Freshness as a concept has been at the heart of specialty coffee since its beginnings. It is one of the key parameters to control when we want to showcase exceptional specialty coffee products. The recent coffee trends are aiming towards pursuing the best cup of coffee and not only for specialty coffee, but also for mainstream coffee, freshness is a topic of interest.
The group of the Coffee Excellence Center at the Zurich University of Applied Sciences has been at the forefront of coffee freshness studies for a decade.
What’s Freshness of Roasted Coffee
The definition of coffee freshness is to have original unimpaired qualities. More specifically, we talk about roasted coffee freshness. The reason for this is that roasting generates coffee aroma, makes the beans extractable, but it also makes coffee unstable. Only after roasting, the coffee bean can allow oxygen to damage to the bean and labile coffee aroma readily escapes from the beans. Roasted coffee is therefore unstable, constantly changing material. For understanding coffee freshness, we must first understand why and how the freshness is lost.
There are four most important external factors that are involved in freshness loss:
1 – Space
Freshly roasted coffee beans are saturated with volatile aroma molecules. Due to physicochemical forces, aroma will want to escape into any open space that is available around the beans.
2 – Oxygen
Contact of coffee beans with oxygen from the air can cause degradation of some of the sensitive aroma components. This degradation can be perceived, but in many cases, the loss of aroma is dominated by the process of aroma escaping into open space around the beans. However, another oxidation, oxidation of the coffee oil, produces very unpleasant rancid tasting components that should be avoided in any coffee. The oil is naturally present in the roasted coffee bean, and the oxidation inside the bean can be rather slow. But in the case of oil migration to the bean surface, the effects are fast and very unpleasant.
3 – Temperature
Both upper mentioned processes, aroma diffusion and oxidation are dictated by the temperature. The temperature causes molecules to move, and the hotter it is the faster they move. When they move fast it gets increasingly likely that aroma escapes the beans and that oxygen causes damage to the bean. Theoretically, if we would cool coffee to absolute zero temperature, we would keep it fresh indefinitely.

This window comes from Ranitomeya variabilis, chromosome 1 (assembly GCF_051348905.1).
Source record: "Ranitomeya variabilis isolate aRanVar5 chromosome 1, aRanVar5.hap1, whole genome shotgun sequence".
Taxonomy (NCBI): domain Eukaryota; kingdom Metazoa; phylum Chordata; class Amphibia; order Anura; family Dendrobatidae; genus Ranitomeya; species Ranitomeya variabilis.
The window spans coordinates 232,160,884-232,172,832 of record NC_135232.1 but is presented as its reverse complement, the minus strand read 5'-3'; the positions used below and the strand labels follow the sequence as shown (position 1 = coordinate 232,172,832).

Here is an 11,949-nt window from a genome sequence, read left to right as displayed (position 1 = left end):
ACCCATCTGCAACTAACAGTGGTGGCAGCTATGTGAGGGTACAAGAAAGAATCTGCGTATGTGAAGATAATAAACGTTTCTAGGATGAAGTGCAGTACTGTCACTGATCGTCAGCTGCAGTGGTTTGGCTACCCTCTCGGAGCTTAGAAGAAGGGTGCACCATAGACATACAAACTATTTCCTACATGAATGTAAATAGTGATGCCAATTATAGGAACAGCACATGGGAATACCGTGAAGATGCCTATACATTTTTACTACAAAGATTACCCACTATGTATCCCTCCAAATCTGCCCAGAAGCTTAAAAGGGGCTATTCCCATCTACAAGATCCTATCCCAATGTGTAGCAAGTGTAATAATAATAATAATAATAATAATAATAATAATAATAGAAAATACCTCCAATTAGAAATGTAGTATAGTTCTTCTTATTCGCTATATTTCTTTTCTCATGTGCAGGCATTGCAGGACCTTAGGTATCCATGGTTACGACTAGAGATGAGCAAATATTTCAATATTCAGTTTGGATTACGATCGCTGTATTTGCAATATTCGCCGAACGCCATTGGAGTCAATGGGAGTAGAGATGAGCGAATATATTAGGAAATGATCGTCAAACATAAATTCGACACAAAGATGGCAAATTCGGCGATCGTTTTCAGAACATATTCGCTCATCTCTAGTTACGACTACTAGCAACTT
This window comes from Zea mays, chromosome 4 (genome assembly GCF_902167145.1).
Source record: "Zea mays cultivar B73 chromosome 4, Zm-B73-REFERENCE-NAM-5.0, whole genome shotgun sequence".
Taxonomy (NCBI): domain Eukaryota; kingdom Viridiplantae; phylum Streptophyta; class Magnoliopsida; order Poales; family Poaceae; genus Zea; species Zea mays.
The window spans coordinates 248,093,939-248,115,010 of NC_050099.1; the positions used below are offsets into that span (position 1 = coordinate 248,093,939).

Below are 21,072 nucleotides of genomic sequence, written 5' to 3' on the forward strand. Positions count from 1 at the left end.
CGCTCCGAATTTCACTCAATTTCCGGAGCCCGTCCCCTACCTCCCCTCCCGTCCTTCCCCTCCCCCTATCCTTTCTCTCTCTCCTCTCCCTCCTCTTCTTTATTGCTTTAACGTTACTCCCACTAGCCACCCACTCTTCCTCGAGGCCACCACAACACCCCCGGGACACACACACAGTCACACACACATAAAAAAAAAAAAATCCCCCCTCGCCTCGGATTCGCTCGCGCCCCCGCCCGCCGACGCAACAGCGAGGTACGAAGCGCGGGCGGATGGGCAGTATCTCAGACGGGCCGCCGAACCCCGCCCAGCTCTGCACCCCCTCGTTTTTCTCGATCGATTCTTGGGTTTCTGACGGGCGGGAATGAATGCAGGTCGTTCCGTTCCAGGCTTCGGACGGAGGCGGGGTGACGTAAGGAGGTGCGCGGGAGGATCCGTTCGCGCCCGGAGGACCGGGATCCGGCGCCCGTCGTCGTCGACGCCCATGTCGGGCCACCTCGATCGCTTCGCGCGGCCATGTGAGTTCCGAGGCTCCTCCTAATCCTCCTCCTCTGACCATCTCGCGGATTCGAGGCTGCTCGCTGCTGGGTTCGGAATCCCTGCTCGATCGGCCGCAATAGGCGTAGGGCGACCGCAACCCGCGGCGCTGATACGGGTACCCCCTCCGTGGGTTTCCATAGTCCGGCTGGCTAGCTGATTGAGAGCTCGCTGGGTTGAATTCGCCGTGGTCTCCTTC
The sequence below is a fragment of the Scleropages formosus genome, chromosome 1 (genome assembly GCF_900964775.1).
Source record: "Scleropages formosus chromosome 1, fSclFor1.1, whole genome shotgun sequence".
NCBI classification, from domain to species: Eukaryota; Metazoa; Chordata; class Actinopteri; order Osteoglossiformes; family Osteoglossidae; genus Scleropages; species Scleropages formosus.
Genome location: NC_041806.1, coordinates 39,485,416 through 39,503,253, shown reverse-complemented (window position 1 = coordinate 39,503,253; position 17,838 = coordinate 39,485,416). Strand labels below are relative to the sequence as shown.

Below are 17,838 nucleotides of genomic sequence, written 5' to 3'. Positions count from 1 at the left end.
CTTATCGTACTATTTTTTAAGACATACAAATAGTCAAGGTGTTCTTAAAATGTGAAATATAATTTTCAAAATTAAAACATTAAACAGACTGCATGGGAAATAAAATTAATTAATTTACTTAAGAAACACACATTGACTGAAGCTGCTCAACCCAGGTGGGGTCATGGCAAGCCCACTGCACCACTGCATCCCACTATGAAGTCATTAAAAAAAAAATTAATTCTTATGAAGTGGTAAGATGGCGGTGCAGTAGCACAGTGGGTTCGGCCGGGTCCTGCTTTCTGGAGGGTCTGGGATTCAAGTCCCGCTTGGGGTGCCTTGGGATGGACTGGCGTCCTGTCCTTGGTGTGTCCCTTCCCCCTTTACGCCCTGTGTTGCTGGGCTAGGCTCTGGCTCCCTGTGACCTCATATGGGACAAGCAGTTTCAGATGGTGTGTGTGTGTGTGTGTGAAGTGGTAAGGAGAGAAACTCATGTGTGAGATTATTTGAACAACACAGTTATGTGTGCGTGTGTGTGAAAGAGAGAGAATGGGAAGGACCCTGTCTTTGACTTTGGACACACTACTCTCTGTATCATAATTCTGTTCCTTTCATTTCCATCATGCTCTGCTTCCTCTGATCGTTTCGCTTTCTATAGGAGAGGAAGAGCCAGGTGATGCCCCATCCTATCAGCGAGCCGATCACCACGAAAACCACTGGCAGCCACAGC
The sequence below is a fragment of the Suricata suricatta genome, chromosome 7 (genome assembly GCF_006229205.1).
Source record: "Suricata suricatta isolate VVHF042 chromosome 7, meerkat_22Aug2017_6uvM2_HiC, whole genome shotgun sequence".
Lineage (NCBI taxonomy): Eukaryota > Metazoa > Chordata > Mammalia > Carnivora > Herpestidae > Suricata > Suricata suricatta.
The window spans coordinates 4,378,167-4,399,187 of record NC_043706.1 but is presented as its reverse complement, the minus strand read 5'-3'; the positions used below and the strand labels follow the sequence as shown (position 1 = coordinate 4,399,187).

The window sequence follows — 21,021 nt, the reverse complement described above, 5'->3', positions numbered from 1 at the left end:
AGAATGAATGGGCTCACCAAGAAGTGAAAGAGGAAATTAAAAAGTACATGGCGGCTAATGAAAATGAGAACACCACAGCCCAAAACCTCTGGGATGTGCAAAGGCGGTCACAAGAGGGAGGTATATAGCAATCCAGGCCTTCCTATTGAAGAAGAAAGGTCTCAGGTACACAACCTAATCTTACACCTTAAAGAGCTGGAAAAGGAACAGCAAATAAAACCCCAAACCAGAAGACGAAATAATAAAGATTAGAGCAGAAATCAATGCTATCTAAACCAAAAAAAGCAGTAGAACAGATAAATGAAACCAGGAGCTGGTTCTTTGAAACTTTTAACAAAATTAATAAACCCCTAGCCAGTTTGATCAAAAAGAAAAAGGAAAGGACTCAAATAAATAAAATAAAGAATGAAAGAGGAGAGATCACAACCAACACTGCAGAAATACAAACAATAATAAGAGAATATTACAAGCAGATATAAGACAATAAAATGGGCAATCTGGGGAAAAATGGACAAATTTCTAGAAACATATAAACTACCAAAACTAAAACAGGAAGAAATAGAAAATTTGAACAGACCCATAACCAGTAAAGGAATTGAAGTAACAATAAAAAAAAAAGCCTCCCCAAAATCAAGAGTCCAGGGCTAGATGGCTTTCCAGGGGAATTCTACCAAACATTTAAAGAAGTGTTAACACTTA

4 – Time
None of the processes of losing the freshness are instant, they all need some time to happen.
The mentioned four factors are important to understand the processes behind the freshness of coffee and why it is such a sensitive product. They are not the only factors that can destroy the coffee aroma, for example, humidity or strong light can destroy coffee qualities too. It has been found that higher humidity in ground coffee increases the release rate of aroma loss from coffee.
Taste is, of course, the most important attribute of coffee, but when looking at the whole picture of freshness, it is not the only thing that we need to be aware of. Coffee freshness is very complex and when talking about coffee freshness, there are two different kinds of freshness’ that we recognise: chemical and physical freshness.
The chemical freshness is related to aroma changes in coffee and physical freshness to the degassing phenomenon.
Chemical Freshness of Coffee
We study the coffee aroma by analysing the composition of the coffee aroma, with a device called a gas chromatograph / mass spectrometer. Those are two devices coupled together and the first separate different molecules, components of the aroma, and the second device can detect their mass, so we know which aroma compound we are observing. Based on such measurements we can define freshness indices, which are ratios between different aroma compounds. These indices are extremely helpful in testing how different parameters impact the coffee aroma.